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Surrogacy Law

Surrogate parenting is becoming a feasible alternative in an increasing number of states for persons hoping to become parents and start a family. Surrogacy can be particularly beneficial for couples experiencing fertility issues and women unable to safely carry a fetus to term. Surrogacy laws vary widely across the country. New Jersey and Washington recently enacted major revisions to their surrogacy laws and are among states setting the direction for surrogate parenting in modern society.

There are two basic forms of surrogacy. In traditional surrogacy, a surrogate mother's ova are artificially fertilized with the father's sperm. The surrogate carries the fetus to term, gives birth and relinquishes custody and all rights to the child. Gestational surrogacy involves the creation of an embryo utilizing the intended mother's ovum and the father's sperm. The resulting embryo is then implanted in the surrogate mother who carries the fetus to term.

Traditional surrogacy creates a number of legal issues. Since the woman giving birth is the biological mother of the child as the result of using her ovum, she is also the legal mother. Her parental rights must be terminated to allow the baby to be adopted by the intended mother. Further, in some states, the husband of a woman who gives birth is automatically presumed to be the legal father even if he is not the biological father. Legal termination of his parental rights must also occur to allow adoption by the intended parents.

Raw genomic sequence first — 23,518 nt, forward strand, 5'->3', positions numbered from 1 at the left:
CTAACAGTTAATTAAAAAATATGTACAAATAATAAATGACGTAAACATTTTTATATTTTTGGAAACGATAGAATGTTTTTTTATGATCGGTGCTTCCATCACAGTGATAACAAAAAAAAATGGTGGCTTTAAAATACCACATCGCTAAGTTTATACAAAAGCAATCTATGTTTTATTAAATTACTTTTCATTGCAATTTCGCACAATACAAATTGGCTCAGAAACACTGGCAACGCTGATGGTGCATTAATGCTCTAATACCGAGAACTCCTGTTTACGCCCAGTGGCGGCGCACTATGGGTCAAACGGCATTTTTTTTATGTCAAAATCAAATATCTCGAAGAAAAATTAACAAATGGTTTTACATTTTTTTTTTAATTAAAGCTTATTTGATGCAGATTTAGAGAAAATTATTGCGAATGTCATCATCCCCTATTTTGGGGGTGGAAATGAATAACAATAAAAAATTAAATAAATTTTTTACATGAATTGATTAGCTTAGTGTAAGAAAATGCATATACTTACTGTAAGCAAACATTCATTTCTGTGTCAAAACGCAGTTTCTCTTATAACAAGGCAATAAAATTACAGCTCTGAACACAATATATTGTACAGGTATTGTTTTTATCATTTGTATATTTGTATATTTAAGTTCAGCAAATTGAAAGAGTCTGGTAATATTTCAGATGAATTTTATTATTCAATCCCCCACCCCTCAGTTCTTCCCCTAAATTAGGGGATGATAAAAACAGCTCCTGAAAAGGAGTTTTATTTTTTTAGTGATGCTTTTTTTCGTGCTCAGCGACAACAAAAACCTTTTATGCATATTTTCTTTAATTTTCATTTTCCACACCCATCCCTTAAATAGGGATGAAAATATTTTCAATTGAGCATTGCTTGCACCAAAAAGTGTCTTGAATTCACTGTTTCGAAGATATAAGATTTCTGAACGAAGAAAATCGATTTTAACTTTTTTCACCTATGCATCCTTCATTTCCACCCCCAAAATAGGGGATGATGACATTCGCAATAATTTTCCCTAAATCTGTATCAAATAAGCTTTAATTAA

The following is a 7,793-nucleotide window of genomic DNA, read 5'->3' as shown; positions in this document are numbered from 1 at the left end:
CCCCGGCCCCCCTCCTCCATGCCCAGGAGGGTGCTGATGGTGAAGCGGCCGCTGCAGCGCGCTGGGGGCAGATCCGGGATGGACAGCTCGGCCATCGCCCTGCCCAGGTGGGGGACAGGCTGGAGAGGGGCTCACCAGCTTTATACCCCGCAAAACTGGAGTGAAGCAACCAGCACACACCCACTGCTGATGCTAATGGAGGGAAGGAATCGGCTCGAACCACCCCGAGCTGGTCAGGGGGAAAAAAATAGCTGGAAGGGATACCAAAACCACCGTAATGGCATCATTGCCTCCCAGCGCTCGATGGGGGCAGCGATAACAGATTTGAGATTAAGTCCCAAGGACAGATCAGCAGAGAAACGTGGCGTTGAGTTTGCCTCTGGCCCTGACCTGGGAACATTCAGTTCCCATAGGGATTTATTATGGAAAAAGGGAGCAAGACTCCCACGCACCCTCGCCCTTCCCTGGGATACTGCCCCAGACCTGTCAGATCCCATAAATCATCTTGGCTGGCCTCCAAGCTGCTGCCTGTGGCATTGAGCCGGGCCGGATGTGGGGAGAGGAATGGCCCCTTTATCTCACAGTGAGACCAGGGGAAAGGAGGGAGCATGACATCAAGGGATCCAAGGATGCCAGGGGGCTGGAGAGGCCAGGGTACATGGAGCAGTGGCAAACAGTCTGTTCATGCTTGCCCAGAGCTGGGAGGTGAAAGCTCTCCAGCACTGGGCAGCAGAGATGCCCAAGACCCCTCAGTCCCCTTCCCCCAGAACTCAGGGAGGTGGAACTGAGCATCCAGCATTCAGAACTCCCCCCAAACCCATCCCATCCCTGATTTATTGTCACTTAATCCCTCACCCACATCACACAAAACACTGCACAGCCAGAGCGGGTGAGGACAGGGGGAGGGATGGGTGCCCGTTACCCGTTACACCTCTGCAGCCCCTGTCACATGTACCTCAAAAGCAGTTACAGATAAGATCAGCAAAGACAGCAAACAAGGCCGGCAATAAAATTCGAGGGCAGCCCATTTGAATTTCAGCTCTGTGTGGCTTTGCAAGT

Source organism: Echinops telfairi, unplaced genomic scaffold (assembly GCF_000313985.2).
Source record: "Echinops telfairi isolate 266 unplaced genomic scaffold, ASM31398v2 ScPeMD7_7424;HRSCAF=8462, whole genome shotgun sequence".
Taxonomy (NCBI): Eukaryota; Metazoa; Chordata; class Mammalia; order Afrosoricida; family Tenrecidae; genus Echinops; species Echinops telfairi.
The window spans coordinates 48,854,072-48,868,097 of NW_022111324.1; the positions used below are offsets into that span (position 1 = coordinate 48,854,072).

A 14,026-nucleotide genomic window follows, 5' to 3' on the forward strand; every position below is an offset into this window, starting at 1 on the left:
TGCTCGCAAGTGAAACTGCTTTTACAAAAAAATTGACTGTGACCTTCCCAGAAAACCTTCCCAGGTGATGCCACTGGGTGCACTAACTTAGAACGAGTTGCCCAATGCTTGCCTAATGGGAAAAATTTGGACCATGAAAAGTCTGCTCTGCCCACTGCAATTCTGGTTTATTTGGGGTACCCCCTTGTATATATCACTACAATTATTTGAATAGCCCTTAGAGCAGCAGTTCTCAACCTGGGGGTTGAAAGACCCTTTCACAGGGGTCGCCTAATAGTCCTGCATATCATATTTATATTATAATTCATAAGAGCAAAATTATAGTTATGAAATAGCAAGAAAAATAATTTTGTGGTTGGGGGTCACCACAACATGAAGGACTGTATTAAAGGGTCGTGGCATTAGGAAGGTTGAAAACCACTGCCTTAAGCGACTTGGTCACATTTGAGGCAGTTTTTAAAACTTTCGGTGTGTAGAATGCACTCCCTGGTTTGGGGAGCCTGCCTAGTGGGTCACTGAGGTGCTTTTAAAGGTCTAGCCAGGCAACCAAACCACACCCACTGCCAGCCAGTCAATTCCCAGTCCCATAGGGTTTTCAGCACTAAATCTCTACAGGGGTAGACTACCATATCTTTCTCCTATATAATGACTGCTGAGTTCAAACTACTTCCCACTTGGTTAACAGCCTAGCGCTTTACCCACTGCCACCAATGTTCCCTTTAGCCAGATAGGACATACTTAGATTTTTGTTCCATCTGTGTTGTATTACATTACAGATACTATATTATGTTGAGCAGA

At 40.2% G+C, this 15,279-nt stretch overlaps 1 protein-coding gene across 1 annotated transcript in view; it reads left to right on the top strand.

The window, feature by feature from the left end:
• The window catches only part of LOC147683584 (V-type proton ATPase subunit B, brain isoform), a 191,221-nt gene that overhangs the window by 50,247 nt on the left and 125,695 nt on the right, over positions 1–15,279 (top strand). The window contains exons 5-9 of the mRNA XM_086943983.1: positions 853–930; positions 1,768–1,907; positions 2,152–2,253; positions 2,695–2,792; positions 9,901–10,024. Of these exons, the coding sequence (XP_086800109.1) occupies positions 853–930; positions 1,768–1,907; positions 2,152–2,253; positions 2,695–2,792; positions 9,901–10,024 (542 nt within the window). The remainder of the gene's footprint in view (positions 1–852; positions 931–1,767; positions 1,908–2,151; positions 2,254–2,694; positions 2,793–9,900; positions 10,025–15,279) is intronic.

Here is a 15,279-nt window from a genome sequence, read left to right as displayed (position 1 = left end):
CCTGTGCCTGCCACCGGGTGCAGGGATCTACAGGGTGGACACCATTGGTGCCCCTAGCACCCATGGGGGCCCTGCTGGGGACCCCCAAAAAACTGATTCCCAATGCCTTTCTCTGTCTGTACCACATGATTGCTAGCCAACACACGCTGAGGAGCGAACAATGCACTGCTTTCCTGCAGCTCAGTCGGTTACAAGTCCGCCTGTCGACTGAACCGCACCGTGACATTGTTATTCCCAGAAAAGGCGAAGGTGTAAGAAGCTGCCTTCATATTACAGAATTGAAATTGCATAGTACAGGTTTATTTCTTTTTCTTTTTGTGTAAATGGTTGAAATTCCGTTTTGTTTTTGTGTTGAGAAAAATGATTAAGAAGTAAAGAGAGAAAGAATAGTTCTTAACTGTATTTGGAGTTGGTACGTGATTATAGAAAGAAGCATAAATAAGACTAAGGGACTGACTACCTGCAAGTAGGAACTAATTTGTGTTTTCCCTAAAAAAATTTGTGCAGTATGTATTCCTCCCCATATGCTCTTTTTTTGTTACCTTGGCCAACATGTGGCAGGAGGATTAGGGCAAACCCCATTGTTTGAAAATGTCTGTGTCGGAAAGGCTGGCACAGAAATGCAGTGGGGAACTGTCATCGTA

These legal issues led to a significant New Jersey court ruling in 1988 known as the Baby M case. In that situation, a surrogate mother was implanted with the intended father's sperm to conceive a child. Rather than give the child to the intended parents, the surrogate fought to keep the child. The court ruled that the surrogacy contract between the parties was void based on public policy. The court declared the surrogate was the child's legal mother but, ultimately, awarded custody to the intended and biological father. The court ruling ignited a national debate on surrogacy laws spurring some jurisdictions like Washington State, New York and Washington, D.C. to ban surrogacy.

Gestational surrogacy, the most common method used today, eliminates some of the legal problems raised by the traditional method. Since the intended mother's egg is used, she remains the biological and legal mother of the child. The surrogate mother has no legal parental rights. The intended mother is not required to adopt the baby even though she is not the birth mother.

Surrogacy laws differ substantially between states. A least 18 states do not have specific surrogacy statutes. In many of those states, the law has been developed over time by court decisions. Michigan forbids compensated surrogacy. Louisiana limits surrogacy to married heterosexual couples. Utah and Texas require surrogacy contracts to be approved in advance by a court and limit surrogacy to married couples. Nebraska and Indiana declare surrogacy contracts as void and unenforceable. Arizona forbids surrogacy contacts. New York not only forbids surrogacy but imposes criminal penalties.

New Jersey is one of several states that have recently enacted comprehensive surrogate parenting bills. Under the law enacted in 2018, gestational surrogacy was legalized with substantial safeguards to protect both the surrogate and the intended parents. The surrogate must complete medical and psychological testing, be at least 21 years old and must have previously delivered a child without complications.